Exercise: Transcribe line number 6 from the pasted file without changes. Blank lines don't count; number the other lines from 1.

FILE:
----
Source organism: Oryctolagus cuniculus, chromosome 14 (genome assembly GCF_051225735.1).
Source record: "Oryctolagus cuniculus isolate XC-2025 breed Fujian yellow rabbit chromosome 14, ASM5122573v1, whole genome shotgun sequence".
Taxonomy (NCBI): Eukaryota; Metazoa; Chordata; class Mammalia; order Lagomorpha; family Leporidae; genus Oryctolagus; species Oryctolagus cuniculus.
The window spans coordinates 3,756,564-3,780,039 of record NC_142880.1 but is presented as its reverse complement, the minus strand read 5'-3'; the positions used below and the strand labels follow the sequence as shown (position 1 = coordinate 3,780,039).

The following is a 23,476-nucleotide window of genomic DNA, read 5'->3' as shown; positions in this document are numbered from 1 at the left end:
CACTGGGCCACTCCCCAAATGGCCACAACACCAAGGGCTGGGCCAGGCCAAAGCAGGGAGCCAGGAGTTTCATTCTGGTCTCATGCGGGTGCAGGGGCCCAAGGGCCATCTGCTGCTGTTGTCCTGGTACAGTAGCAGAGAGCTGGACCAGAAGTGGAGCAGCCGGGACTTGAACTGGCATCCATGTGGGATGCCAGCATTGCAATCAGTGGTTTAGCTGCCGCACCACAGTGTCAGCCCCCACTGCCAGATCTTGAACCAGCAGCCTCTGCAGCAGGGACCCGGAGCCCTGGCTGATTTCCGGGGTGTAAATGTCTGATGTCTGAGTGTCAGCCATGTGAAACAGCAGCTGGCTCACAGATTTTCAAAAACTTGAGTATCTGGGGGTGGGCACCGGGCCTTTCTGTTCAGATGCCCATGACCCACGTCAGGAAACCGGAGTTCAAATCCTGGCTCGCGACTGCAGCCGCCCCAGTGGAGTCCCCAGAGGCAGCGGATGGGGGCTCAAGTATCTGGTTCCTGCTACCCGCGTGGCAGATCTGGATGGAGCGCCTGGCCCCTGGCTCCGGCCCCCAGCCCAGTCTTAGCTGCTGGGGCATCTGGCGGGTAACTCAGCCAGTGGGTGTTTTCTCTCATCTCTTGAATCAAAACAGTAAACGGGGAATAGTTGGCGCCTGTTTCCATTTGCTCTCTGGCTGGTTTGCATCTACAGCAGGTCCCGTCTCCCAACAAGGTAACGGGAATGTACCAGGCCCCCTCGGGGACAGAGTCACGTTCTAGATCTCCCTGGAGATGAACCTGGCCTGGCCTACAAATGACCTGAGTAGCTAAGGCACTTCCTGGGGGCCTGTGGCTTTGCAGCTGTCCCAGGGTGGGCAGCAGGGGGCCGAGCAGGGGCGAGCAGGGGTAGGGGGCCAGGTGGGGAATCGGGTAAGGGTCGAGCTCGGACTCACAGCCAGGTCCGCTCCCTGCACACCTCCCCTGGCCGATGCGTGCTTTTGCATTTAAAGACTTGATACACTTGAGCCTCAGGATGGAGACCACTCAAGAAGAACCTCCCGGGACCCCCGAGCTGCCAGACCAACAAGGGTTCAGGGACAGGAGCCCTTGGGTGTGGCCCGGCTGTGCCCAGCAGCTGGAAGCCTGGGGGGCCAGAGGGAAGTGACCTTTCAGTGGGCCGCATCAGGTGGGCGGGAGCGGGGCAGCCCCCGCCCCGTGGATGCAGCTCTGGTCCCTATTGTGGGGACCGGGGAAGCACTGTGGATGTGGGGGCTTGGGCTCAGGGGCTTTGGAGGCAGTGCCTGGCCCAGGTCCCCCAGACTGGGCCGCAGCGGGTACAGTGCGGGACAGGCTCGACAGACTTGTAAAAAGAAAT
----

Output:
CACTGGGCCACTCCCCAAATGGCCACAACACCAAGGGCTGGGCCAGGCCAAAGCAGGGAGCCAGGAGTTTCATTCTGGTCTCATGCGGGTGCAGGGGCCCAAGGGCCATCTGCTGCTGTTGTCCTGGTACAGTAGCAGAGAGCTGGACCAGAAGTGGAGCAGCCGGGACTTGAACTGGCATCCATGTGGGATGCCAGCATTGCAATCAGTGGTTTAGCTGCCGCACCACAGTGTCAGCCCCCACTGCCAGATCTTGAACCAGCAGCCTCTGCAGCAGGGACCCGGAGCCCTGGCTGATTTCCGGGGTGTAAATGTCTGATGTCTGAGTGTCAGCCATGTGAAACAGCAGCTGGCTCACAGATTTTCAAAAACTTGAGTATCTGGGGGTGGGCACCGGGCCTTTCTGTTCAGATGCCCATGACCCACGTCAGGAAACCGGAGTTCAAATCCTGGCTCGCGACTGCAGCCGCCCCAGTGGAGTCCCCAGAGGCAGCGGATGGGGGCTCAAGTATCTGGTTCCTGCTACCCGCGTGGCAGATCTGGATGGAGCGCCTGGCCCCTGGCTCCGGCCCCCAGCCCAGTCTTAGCTGCTGGGGCATCTGGCGGGTAACTCAGCCAGTGGGTGTTTTCTCTCATCTCTTGAATCAAAACAGTAAACGGGGAATAGTTGGCGCCTGTTTCCATTTGCTCTCTGGCTGGTTTGCATCTACAGCAGGTCCCGTCTCCCAACAAGGTAACGGGAATGTACCAGGCCCCCTCGGGGACAGAGTCACGTTCTAGATCTCCCTGGAGATGAACCTGGCCTGGCCTACAAATGACCTGAGTAGCTAAGGCACTTCCTGGGGGCCTGTGGCTTTGCAGCTGTCCCAGGGTGGGCAGCAGGGGGCCGAGCAGGGGCGAGCAGGGGTAGGGGGCCAGGTGGGGAATCGGGTAAGGGTCGAGCTCGGACTCACAGCCAGGTCCGCTCCCTGCACACCTCCCCTGGCCGATGCGTGCTTTTGCATTTAAAGACTTGATACACTTGAGCCTCAGGATGGAGACCACTCAAGAAGAACCTCCCGGGACCCCCGAGCTGCCAGACCAACAAGGGTTCAGGGACAGGAGCCCTTGGGTGTGGCCCGGCTGTGCCCAGCAGCTGGAAGCCTGGGGGGCCAGAGGGAAGTGACCTTTCAGTGGGCCGCATCAGGTGGGCGGGAGCGGGGCAGCCCCCGCCCCGTGGATGCAGCTCTGGTCCCTATTGTGGGGACCGGGGAAGCACTGTGGATGTGGGGGCTTGGGCTCAGGGGCTTTGGAGGCAGTGCCTGGCCCAGGTCCCCCAGACTGGGCCGCAGCGGGTACAGTGCGGGACAGGCTCGACAGACTTGTAAAAAGAAAT